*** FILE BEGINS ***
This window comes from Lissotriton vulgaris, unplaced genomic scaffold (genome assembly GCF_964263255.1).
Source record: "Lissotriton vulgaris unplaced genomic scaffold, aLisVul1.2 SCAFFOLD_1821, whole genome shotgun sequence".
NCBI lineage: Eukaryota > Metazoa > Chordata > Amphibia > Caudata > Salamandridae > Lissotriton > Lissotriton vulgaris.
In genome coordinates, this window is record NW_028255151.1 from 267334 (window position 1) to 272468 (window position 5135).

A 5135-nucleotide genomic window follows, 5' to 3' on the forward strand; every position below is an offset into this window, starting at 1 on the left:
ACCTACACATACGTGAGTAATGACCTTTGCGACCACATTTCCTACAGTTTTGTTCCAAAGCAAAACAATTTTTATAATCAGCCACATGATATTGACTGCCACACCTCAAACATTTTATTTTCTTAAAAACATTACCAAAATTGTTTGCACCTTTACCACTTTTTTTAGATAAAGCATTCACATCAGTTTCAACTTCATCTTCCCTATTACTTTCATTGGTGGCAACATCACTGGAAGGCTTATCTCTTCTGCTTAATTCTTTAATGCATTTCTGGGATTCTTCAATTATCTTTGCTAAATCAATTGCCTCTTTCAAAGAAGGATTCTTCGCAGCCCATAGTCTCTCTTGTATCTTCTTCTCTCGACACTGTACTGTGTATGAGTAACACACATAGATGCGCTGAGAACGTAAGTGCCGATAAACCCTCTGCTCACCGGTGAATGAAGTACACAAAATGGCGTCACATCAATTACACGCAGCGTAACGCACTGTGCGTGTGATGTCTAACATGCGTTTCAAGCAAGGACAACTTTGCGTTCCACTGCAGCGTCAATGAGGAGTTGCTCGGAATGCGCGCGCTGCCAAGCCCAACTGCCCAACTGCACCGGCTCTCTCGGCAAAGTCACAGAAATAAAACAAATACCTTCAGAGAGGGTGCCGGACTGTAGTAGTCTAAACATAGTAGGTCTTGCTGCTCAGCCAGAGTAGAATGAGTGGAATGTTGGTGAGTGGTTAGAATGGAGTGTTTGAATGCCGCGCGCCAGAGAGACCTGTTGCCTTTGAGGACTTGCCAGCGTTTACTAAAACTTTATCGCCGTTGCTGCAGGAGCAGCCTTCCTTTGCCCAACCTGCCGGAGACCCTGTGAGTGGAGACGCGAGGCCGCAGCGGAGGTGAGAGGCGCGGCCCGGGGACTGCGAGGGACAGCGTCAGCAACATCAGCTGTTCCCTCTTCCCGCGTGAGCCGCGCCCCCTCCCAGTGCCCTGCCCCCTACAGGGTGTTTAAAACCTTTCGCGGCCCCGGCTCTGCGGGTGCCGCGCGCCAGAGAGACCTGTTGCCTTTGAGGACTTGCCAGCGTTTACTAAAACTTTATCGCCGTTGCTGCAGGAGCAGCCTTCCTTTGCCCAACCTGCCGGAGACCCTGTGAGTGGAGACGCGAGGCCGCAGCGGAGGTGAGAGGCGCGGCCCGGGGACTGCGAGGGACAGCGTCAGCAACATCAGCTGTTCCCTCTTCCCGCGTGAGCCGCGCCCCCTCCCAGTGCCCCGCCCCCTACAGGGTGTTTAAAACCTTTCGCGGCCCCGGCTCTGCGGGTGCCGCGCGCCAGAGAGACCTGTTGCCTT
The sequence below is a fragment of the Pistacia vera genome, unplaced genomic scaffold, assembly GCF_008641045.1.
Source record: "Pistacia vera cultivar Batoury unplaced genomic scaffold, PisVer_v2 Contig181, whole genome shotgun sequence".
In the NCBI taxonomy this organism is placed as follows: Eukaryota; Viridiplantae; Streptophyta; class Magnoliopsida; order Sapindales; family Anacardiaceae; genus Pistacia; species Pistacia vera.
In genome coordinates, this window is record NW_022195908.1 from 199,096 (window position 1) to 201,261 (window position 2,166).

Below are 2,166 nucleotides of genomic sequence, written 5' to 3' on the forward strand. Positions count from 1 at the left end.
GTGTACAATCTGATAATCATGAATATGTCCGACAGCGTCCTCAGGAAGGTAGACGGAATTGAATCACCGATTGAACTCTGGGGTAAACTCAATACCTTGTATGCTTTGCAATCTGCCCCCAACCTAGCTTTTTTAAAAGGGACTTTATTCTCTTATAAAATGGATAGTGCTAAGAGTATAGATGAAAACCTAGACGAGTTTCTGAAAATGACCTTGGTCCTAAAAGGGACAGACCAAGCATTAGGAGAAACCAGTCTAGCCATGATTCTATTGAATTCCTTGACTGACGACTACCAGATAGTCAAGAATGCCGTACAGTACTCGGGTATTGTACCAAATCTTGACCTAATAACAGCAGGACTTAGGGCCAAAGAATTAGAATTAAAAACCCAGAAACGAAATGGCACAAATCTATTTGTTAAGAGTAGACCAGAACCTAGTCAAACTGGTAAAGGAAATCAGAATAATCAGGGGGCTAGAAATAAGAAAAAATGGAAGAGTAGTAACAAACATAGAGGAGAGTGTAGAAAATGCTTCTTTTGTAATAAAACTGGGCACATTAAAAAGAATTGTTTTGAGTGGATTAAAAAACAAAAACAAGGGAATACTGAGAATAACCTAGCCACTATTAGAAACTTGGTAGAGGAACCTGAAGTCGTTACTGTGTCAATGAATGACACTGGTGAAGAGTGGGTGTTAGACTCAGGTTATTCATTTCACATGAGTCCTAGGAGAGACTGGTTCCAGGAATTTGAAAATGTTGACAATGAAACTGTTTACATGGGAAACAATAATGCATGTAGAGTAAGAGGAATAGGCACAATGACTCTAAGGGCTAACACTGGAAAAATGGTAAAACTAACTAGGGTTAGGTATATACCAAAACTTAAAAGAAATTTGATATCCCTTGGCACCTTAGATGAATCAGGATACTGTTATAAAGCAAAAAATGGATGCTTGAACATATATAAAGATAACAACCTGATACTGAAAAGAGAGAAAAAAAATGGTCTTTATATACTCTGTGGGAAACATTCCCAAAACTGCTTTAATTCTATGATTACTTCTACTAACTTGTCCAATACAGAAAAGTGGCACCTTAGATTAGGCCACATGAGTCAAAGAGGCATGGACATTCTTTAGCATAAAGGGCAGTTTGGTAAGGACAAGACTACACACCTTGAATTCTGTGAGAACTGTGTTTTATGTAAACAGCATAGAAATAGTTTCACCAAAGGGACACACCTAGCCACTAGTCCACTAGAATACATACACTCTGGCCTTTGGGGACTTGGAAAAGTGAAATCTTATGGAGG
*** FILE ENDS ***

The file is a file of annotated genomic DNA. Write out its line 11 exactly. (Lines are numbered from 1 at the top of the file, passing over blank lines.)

Below are 2,166 nucleotides of genomic sequence, written 5' to 3' on the forward strand. Positions count from 1 at the left end.